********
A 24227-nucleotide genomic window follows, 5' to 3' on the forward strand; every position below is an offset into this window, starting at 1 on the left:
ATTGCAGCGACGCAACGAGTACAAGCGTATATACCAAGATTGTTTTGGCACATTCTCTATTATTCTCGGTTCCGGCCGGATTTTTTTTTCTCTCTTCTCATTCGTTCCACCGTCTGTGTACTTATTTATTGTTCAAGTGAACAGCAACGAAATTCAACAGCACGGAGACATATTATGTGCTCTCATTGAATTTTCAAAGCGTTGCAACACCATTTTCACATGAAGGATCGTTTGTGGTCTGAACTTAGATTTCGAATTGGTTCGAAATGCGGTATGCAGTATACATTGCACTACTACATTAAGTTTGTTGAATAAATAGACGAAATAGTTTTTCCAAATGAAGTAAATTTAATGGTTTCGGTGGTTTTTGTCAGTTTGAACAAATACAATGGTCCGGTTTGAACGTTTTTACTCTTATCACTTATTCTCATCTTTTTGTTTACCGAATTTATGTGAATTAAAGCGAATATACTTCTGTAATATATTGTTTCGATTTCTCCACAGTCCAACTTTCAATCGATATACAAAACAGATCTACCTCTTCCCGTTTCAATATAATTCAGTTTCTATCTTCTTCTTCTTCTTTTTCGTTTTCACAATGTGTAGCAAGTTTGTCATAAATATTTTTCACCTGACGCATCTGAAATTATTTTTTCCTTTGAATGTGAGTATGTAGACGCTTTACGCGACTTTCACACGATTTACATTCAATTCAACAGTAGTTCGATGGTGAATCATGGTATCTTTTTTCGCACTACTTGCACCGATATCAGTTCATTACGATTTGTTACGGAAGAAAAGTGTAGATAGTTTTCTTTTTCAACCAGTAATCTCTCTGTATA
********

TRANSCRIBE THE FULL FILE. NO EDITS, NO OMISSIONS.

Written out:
A 24227-nucleotide genomic window follows, 5' to 3' on the forward strand; every position below is an offset into this window, starting at 1 on the left:
ATTGCAGCGACGCAACGAGTACAAGCGTATATACCAAGATTGTTTTGGCACATTCTCTATTATTCTCGGTTCCGGCCGGATTTTTTTTTCTCTCTTCTCATTCGTTCCACCGTCTGTGTACTTATTTATTGTTCAAGTGAACAGCAACGAAATTCAACAGCACGGAGACATATTATGTGCTCTCATTGAATTTTCAAAGCGTTGCAACACCATTTTCACATGAAGGATCGTTTGTGGTCTGAACTTAGATTTCGAATTGGTTCGAAATGCGGTATGCAGTATACATTGCACTACTACATTAAGTTTGTTGAATAAATAGACGAAATAGTTTTTCCAAATGAAGTAAATTTAATGGTTTCGGTGGTTTTTGTCAGTTTGAACAAATACAATGGTCCGGTTTGAACGTTTTTACTCTTATCACTTATTCTCATCTTTTTGTTTACCGAATTTATGTGAATTAAAGCGAATATACTTCTGTAATATATTGTTTCGATTTCTCCACAGTCCAACTTTCAATCGATATACAAAACAGATCTACCTCTTCCCGTTTCAATATAATTCAGTTTCTATCTTCTTCTTCTTCTTTTTCGTTTTCACAATGTGTAGCAAGTTTGTCATAAATATTTTTCACCTGACGCATCTGAAATTATTTTTTCCTTTGAATGTGAGTATGTAGACGCTTTACGCGACTTTCACACGATTTACATTCAATTCAACAGTAGTTCGATGGTGAATCATGGTATCTTTTTTCGCACTACTTGCACCGATATCAGTTCATTACGATTTGTTACGGAAGAAAAGTGTAGATAGTTTTCTTTTTCAACCAGTAATCTCTCTGTATA